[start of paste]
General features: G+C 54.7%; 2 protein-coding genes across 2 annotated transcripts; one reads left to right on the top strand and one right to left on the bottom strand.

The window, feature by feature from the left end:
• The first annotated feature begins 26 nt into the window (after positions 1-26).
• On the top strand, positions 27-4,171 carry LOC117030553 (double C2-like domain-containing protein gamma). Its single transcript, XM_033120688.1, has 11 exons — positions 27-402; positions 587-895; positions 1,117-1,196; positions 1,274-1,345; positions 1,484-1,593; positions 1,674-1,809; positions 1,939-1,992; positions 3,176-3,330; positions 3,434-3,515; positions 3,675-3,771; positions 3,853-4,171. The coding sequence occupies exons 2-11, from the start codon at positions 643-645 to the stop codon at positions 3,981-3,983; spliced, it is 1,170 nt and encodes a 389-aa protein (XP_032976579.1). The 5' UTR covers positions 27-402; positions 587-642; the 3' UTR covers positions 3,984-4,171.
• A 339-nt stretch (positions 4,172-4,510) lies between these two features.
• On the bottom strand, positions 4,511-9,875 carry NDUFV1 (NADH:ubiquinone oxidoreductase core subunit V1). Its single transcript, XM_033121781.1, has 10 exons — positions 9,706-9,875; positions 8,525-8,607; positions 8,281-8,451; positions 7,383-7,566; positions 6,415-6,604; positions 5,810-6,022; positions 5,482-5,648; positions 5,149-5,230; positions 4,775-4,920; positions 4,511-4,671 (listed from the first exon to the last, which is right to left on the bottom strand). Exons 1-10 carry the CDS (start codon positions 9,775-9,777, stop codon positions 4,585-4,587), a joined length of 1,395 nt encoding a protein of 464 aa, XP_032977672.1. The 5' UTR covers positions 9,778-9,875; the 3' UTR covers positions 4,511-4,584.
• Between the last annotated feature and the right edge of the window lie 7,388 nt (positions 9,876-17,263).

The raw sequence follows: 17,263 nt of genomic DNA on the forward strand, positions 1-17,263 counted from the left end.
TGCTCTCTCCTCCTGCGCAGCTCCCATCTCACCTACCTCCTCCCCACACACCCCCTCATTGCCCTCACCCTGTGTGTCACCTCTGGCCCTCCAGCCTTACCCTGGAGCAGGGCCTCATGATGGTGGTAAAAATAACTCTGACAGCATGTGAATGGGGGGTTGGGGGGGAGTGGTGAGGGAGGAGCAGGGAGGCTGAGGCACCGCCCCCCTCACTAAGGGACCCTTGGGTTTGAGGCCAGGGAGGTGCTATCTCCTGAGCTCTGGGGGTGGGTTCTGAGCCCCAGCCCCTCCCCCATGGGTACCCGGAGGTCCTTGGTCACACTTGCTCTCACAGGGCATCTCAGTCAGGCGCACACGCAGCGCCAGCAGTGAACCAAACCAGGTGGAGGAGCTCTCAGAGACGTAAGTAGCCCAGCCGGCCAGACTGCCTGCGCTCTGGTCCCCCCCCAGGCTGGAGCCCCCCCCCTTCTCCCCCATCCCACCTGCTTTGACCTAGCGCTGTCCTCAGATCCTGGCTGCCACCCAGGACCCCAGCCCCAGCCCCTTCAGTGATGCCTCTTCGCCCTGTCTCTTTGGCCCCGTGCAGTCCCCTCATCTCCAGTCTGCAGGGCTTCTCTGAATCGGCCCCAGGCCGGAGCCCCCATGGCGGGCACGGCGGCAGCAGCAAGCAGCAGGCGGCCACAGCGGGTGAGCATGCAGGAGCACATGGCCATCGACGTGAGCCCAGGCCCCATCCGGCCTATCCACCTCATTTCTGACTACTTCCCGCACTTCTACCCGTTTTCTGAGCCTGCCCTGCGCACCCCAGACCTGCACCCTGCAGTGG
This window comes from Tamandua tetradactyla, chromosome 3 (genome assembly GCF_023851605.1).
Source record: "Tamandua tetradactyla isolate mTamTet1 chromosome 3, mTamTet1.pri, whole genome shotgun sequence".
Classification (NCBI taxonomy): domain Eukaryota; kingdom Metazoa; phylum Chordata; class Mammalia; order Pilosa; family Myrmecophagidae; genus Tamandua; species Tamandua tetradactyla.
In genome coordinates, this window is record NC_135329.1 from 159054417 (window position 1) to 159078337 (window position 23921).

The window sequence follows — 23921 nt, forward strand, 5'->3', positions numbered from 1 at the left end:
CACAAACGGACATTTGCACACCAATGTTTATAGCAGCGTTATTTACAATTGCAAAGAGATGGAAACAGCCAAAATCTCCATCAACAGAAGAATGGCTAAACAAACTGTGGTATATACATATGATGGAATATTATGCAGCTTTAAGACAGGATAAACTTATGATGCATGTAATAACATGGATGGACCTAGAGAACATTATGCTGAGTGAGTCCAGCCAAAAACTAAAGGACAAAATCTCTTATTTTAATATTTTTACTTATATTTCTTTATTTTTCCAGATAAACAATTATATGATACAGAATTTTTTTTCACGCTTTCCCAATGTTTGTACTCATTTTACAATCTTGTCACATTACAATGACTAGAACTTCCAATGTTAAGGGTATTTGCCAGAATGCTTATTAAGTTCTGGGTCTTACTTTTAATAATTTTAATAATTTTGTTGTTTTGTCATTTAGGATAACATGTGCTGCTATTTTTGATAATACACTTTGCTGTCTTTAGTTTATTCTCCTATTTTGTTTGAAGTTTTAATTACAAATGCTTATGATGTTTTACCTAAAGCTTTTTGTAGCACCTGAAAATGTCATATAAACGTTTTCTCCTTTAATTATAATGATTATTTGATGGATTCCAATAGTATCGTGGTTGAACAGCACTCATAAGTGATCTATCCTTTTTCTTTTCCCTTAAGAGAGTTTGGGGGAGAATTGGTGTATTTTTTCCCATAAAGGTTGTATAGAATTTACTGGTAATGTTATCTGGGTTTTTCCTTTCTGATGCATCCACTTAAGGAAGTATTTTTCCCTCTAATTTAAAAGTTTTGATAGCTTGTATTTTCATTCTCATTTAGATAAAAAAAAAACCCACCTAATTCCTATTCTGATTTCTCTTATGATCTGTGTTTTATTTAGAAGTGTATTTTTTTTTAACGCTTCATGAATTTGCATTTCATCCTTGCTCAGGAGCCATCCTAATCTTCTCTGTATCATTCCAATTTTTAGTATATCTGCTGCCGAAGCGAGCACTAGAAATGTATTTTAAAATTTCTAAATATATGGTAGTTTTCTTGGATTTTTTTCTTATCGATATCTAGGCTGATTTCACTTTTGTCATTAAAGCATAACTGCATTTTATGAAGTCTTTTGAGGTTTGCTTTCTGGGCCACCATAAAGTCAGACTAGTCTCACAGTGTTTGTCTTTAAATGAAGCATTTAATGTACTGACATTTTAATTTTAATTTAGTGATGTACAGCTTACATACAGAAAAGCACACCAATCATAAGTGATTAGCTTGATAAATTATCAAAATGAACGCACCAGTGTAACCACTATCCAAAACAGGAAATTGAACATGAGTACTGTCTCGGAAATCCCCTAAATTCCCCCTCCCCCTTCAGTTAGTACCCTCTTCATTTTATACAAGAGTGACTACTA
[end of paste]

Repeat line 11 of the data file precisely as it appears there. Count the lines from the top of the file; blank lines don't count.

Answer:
Source record: "Tamandua tetradactyla isolate mTamTet1 chromosome 3, mTamTet1.pri, whole genome shotgun sequence".